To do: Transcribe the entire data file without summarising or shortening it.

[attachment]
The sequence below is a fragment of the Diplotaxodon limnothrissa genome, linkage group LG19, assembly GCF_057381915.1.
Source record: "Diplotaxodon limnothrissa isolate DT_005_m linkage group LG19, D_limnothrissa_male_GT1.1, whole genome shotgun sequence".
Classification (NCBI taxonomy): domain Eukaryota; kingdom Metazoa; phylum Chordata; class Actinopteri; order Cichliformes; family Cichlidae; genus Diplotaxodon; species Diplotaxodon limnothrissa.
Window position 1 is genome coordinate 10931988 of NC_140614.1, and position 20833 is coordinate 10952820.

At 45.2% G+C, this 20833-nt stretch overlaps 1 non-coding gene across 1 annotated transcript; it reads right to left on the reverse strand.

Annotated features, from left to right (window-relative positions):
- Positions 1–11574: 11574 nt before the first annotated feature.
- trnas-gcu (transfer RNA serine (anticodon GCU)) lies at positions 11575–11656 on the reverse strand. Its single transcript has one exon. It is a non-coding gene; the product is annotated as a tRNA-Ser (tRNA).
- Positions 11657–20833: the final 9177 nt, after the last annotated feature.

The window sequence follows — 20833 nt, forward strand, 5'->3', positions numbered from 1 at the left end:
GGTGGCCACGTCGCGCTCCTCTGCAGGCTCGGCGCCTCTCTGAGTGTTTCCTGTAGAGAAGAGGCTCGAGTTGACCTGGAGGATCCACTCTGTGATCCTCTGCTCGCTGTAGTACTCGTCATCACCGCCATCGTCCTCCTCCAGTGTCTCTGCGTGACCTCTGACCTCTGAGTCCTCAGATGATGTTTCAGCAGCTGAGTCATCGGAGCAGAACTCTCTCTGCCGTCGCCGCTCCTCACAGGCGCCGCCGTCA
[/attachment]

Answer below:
The sequence below is a fragment of the Diplotaxodon limnothrissa genome, linkage group LG19, assembly GCF_057381915.1.
Source record: "Diplotaxodon limnothrissa isolate DT_005_m linkage group LG19, D_limnothrissa_male_GT1.1, whole genome shotgun sequence".
Classification (NCBI taxonomy): domain Eukaryota; kingdom Metazoa; phylum Chordata; class Actinopteri; order Cichliformes; family Cichlidae; genus Diplotaxodon; species Diplotaxodon limnothrissa.
Window position 1 is genome coordinate 10931988 of NC_140614.1, and position 20833 is coordinate 10952820.

At 45.2% G+C, this 20833-nt stretch overlaps 1 non-coding gene across 1 annotated transcript; it reads right to left on the reverse strand.

Annotated features, from left to right (window-relative positions):
- Positions 1–11574: 11574 nt before the first annotated feature.
- trnas-gcu (transfer RNA serine (anticodon GCU)) lies at positions 11575–11656 on the reverse strand. Its single transcript has one exon. It is a non-coding gene; the product is annotated as a tRNA-Ser (tRNA).
- Positions 11657–20833: the final 9177 nt, after the last annotated feature.

The window sequence follows — 20833 nt, forward strand, 5'->3', positions numbered from 1 at the left end:
GGTGGCCACGTCGCGCTCCTCTGCAGGCTCGGCGCCTCTCTGAGTGTTTCCTGTAGAGAAGAGGCTCGAGTTGACCTGGAGGATCCACTCTGTGATCCTCTGCTCGCTGTAGTACTCGTCATCACCGCCATCGTCCTCCTCCAGTGTCTCTGCGTGACCTCTGACCTCTGAGTCCTCAGATGATGTTTCAGCAGCTGAGTCATCGGAGCAGAACTCTCTCTGCCGTCGCCGCTCCTCACAGGCGCCGCCGTCA